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Published on September 1st, 2020 | by Tina Casey

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Plastics Will Be Toast, Thanks To Moonlighting Microbes

September 1st, 2020 by  


Petroleum stakeholders have been seeking safe haven in plastics and other petrochemicals now that global demand for fossil fuel is crashing. However, science is about to crash the gate with new bio-based alternatives. In the latest development, researchers have discovered that certain microbes can moonlight as refineries. They can produce ethylene, a building block for all sorts of plastics as well as glues, coolants, and other products that currently rely on oil and gas.

biobased plastics renewable bioenergy crops

A new breakthrough in bio-based plastics aims a dagger at the heart of petrochemicals and fossil fuels, too (image via ORNL).

Bio-based Plastics From Tiny Little Bugs

The research is significant because it could hold the key to a sustainability twofer. In addition to demonstrating a bio-based alternative to fossil plastics, the research team also unlocked the mystery of how and why oxygen-deprived soils can damage crops.

Ethylene is necessary for plant growth in small quantities, but in higher levels it can be lethal. The new research shows that the problem occurs in oxygen-deprived (aka anaerobic) soil. That typically occurs when conditions are waterlogged, causing the bacteria to become starved for sulfur. Their metabolism goes into overdrive trying to scavenge it, and that results in an over-production of ethylene.

With the new knowledge in hand, researchers may be able to find ways to prevent crop damage and grow healthier crops even under oxygen-poor conditions.

Actually, make that a three-for. Everybody knows that bacteria can produce the powerful greenhouse gas methane, but they can do it in different ways. In recent years scientists have been discovering some of those previously unknown ways. The new research adds to the body of knowledge by unveiling yet another different pathway, which could lead to new strategies for reducing methane emissions from landfills and other bio-based sources.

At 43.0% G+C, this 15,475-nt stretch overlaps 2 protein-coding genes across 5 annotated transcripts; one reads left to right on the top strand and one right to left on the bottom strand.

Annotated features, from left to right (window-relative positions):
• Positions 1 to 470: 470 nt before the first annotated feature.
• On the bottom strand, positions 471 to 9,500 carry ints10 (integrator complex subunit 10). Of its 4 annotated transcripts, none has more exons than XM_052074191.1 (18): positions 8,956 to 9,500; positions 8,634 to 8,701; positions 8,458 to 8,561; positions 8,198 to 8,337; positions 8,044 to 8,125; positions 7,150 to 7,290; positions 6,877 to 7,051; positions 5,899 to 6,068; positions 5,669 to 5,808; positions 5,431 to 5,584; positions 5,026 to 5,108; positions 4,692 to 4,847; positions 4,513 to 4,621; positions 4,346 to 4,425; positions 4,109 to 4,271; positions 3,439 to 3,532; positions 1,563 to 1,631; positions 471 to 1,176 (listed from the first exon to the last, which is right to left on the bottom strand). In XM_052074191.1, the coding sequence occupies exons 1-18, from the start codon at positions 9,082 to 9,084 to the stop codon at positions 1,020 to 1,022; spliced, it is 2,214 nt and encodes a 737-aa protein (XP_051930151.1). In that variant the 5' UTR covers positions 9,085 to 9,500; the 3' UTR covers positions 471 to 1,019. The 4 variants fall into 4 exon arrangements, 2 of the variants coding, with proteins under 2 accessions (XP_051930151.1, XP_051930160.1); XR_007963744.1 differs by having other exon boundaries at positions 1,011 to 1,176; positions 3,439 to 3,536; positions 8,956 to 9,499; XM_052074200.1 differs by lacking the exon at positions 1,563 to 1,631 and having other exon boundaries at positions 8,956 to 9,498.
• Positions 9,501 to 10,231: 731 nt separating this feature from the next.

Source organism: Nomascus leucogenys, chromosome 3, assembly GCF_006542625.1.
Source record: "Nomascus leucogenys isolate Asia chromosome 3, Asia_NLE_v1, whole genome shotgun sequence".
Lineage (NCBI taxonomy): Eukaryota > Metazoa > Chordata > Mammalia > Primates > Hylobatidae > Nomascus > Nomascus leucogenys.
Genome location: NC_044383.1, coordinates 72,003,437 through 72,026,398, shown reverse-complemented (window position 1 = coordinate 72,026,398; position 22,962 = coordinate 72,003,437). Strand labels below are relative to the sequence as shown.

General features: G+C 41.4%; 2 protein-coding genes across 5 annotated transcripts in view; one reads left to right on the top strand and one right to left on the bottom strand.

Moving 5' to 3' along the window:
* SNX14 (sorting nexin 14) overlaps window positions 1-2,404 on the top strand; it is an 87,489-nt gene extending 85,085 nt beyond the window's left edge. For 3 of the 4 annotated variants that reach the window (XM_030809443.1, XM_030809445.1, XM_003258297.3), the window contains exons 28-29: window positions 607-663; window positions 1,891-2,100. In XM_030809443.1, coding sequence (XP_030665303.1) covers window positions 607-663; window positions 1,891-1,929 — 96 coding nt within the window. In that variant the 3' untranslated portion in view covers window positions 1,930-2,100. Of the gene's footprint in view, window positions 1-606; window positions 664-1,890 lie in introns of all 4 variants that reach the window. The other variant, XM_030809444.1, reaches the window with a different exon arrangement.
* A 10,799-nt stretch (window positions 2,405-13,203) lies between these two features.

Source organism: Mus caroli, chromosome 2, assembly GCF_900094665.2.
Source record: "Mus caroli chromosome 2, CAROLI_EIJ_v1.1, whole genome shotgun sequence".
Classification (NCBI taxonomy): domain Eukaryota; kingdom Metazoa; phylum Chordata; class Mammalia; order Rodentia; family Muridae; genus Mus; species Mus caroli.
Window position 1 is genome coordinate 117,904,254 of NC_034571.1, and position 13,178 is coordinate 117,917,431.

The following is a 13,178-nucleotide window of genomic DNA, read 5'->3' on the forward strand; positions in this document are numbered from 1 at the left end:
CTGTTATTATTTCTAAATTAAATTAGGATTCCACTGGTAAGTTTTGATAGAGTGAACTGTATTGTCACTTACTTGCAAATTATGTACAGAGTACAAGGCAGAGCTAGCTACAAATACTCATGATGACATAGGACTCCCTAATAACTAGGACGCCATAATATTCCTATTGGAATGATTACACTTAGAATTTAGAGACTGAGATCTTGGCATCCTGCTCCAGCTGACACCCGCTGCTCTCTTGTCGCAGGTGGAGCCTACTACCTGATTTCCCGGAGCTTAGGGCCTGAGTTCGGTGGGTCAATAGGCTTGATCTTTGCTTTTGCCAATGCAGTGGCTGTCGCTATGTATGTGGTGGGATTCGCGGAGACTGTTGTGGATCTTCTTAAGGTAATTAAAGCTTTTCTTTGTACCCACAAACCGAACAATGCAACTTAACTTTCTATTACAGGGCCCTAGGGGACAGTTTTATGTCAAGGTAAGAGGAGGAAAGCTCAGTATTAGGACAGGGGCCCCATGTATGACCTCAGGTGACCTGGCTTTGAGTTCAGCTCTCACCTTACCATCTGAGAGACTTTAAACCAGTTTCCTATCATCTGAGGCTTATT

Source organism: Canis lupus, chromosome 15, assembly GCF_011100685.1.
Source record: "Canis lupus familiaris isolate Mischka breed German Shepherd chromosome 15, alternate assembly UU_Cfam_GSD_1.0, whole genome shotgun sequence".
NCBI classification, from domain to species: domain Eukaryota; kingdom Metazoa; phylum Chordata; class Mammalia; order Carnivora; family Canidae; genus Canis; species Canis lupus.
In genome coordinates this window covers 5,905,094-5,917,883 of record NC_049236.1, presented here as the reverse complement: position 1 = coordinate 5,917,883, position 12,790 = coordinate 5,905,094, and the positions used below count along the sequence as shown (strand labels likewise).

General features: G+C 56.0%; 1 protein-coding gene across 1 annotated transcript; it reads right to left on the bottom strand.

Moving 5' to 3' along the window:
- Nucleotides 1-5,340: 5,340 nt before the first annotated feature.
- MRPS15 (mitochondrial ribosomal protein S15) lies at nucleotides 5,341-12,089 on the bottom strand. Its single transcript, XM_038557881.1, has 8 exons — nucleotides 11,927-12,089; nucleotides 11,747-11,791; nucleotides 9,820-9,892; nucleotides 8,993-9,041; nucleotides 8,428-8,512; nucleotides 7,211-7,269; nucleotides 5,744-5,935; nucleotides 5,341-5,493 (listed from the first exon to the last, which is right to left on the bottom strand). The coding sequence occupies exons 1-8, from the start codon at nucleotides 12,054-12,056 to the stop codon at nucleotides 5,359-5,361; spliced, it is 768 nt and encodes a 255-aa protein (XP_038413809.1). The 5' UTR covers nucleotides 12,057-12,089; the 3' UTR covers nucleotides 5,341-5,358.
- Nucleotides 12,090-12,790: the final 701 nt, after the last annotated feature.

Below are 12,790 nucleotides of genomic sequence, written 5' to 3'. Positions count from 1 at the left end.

What’s In A Name?

The new research comes from a team based at the Energy Department’s Oak Ridge National Laboratory and Ohio State University, where the scientists have been studying how photosynthetic bacteria fix carbon and metabolize nitrogen and sulfur. With the help of cutting edge analytical tools for characterizing microbial systems, they poked around until they settled on a bug called Rhodospirillum rubrum and several others in the same family.

You can get all the details from the study, “A nitrogenase-like enzyme system catalyzes methionine, ethylene, and methane biogenesis,” newly published in the journal Science.

For those of you on the go, that word “nitrogenase-like” hints at one of the most significant findings of the study. The researchers culled through thousands of protein samples to pinpoint the ones connected to sulfur pathway, and they were quite surprised to find that the key was a family of nitrogenase-like proteins. They were surprised because the name nitrogenase-like indicates that these proteins are connected to a different pathway, in which microbes convert atmospheric nitrogen to ammonia.

It seems that for quite a while now, researchers interested in the sulfur component have largely ignored that particular group because the name indicates it is not particularly relevant. Now that the confusion has been cleared up, there may be quite a few more studies rippling out.

That’s going to spell more bad news for fossil fuel stakeholders. The research is specifically focused on preventing damage to switchgrass and other biofuel crops, so there’s that.

Bio-based Plastics, Just In The Nick Of Time

The next step in the research is to scale up the labwork, so it will be quite a long time before ranks of hopped-up microbes are enlisted to spit out bio-based plastics for the commercial market.

They better act fast. Fossil stakeholders are eyeballing growth markets in Asia and elsewhere to keep the demand for oil and gas afloat.

On the other hand, one need not wait for the microbes. Other types of bio-based plastics have been on the market for many years, and it looks like the sector is primed for growth.